It was unfortunate that the Committee did not receive a detailed and sophisticated analysis of the history of the ban and how the rationale for the exclusion has changed over time. I believe such a description would have been quite enlightening for Members of the Committee. For purposes of the hearing record, I recently have submitted a detailed history of the ban, written by Allan Berube.

On the legal issues surrounding the potential lifting of the ban, the Committee heard from Mr. David A. Schleuter, Professor of Law at St. Mary’s University, Mr. Stephen A. Saltzburg, Professor of Law at George Washington University, and Mr. Charles Dale, from the Congressional Research Service.

Prof. Schlueter and Prof. Saltzburg are experts on military law, including the Uniform Code of Military Justice. Neither individual is an expert in constitutional law. Despite that fact, both individuals testified at length regarding the constitutional implications of either maintaining or lifting the ban.

For example, Prof. Schlueter told the Committee during his oral testimony that `[a]lthough entry into the armed forces is now voluntary, there is no right, no constitutional right, to such entry.’ (Reuters Transcript from the Senate Arms Services Committee Hearing on `The historical and legal background of the ban on homosexuals in the military,’ dated March 29, 1993 (hereinafter
referred to as `RT1′), at 2.) 2

Prof. Schlueter never explained, however, the relevance of this assertion–which has been made repeatedly by those supporting the ban–to the issue at hand. Even if one accepts that there is no constitutional right to serve in the military, that does not end the constitutional inquiry. For example, while it is well accepted that there is no constitutional right to a job in the federal
bureaucracy, the federal government is still barred from firing or refusing to hire individuals based on unconstitutional grounds. See, e.g., Davis v. Passman, 442 U.S. 228 (1978); Norton v. Macy, 417 F.2d 1161 (D.C.Cir. 1969) (sexual orientation). Similarly, the government cannot have a policy prohibiting certain classes of people from serving in the military (for example, African-Americans, Jews, or women) if that policy would violate constitutional requirements. Prof. Schlueter’s unamplified comment nevertheless became Finding #2 of the amendment.

2 The numbering relating to Reuters Transcripts here and elsewhere in this report corresponds to the numbered portions of the transcripts as designated by Reuters.

Prof. Schlueter spent much of his testimony on what he described as `a legal Rubik’s cube, a complicated set of interlocking constitutional and military law issues and competing interests’ (RT1, at 2) that would arise from lifting the ban. He then discussed what he termed `the most important constitutional issue’ in this area: `the clash of competing privacy and liberty interests.’ (RT1, at 5.) Prof. Schlueter described the dilemma as follows:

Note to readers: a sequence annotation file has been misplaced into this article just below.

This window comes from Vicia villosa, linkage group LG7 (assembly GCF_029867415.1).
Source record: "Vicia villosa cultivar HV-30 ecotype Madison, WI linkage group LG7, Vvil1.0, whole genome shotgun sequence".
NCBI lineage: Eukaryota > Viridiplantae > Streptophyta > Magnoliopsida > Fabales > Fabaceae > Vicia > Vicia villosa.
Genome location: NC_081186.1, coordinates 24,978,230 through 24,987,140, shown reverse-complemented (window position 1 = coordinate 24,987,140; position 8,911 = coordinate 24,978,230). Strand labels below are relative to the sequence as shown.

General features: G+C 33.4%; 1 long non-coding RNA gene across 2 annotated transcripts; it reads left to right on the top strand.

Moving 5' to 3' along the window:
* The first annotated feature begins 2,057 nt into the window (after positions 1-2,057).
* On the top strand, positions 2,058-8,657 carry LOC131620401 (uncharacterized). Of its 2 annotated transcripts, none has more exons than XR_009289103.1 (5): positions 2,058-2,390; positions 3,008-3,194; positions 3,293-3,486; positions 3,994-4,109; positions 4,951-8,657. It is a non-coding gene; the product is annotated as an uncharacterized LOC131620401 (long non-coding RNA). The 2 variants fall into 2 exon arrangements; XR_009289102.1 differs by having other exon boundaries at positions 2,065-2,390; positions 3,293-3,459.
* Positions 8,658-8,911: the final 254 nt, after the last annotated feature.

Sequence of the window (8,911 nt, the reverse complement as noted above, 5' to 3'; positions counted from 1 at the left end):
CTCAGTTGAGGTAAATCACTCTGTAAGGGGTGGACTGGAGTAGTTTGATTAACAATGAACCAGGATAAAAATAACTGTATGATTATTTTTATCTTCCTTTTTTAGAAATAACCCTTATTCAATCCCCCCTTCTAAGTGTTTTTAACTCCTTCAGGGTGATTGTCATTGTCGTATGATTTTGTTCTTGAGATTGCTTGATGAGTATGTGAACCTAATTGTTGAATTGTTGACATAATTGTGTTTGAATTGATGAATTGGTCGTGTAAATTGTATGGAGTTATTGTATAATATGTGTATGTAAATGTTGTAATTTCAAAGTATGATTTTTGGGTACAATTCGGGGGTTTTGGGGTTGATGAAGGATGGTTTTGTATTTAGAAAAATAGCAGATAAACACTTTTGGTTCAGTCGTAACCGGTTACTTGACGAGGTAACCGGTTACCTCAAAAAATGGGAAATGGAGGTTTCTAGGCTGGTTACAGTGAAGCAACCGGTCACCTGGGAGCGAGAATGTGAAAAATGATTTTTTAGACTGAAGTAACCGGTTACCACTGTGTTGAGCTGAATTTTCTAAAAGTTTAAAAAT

`In the arena of human sexuality, these two rights take on greater importance. Much of the public’s attention so far has focused on the privacy rights of homosexuals, that is, the right to choose and practice a particular lifestyle. But it is also necessary to analyze the potential impact on the privacy interest of heterosexual servicemembers. To admit homosexuals into the military arguably advances their personal privacy interests, but it raises concerns about the ability of heterosexual service members to be free from unwanted advances or unnatural attention from those who find them sexually attractive.’ (RT1, at 5.)

Prof. Schlueter further noted that a servicemember’s home is often `a small two-person tent, a shared barracks room, a cramped berth in a submarine, or an open bay barracks,’ and therefore `what little privacy exists in such conditions is highly treasured.’ (RT1, at 5.) Prof. Schlueter ended his oral testimony with the following admonition to the Committee:

`[I]n many instances the law is grounded on deeply rooted and firmly held moral and religious values.. . . A key question before Congress is whether the military, as a paradigm of a law-and-order society, should be required to accept or accommodate a status or conduct which some service members, civilians and potential service members, would find unacceptable on moral or
religious grounds.’ (RT1, at 5.)

Although Prof. Schlueter discussed constitutional issues at length, he never mentioned the key Supreme Court cases of Palmore v. Sidoti, 466 U.S. 429 (1984) or Cleburne v. Cleburne Living Center, 473 U.S. 432 (1985). This is particularly striking because those cases provide direct guidance on what the government is expected to do when faced with significant rejection of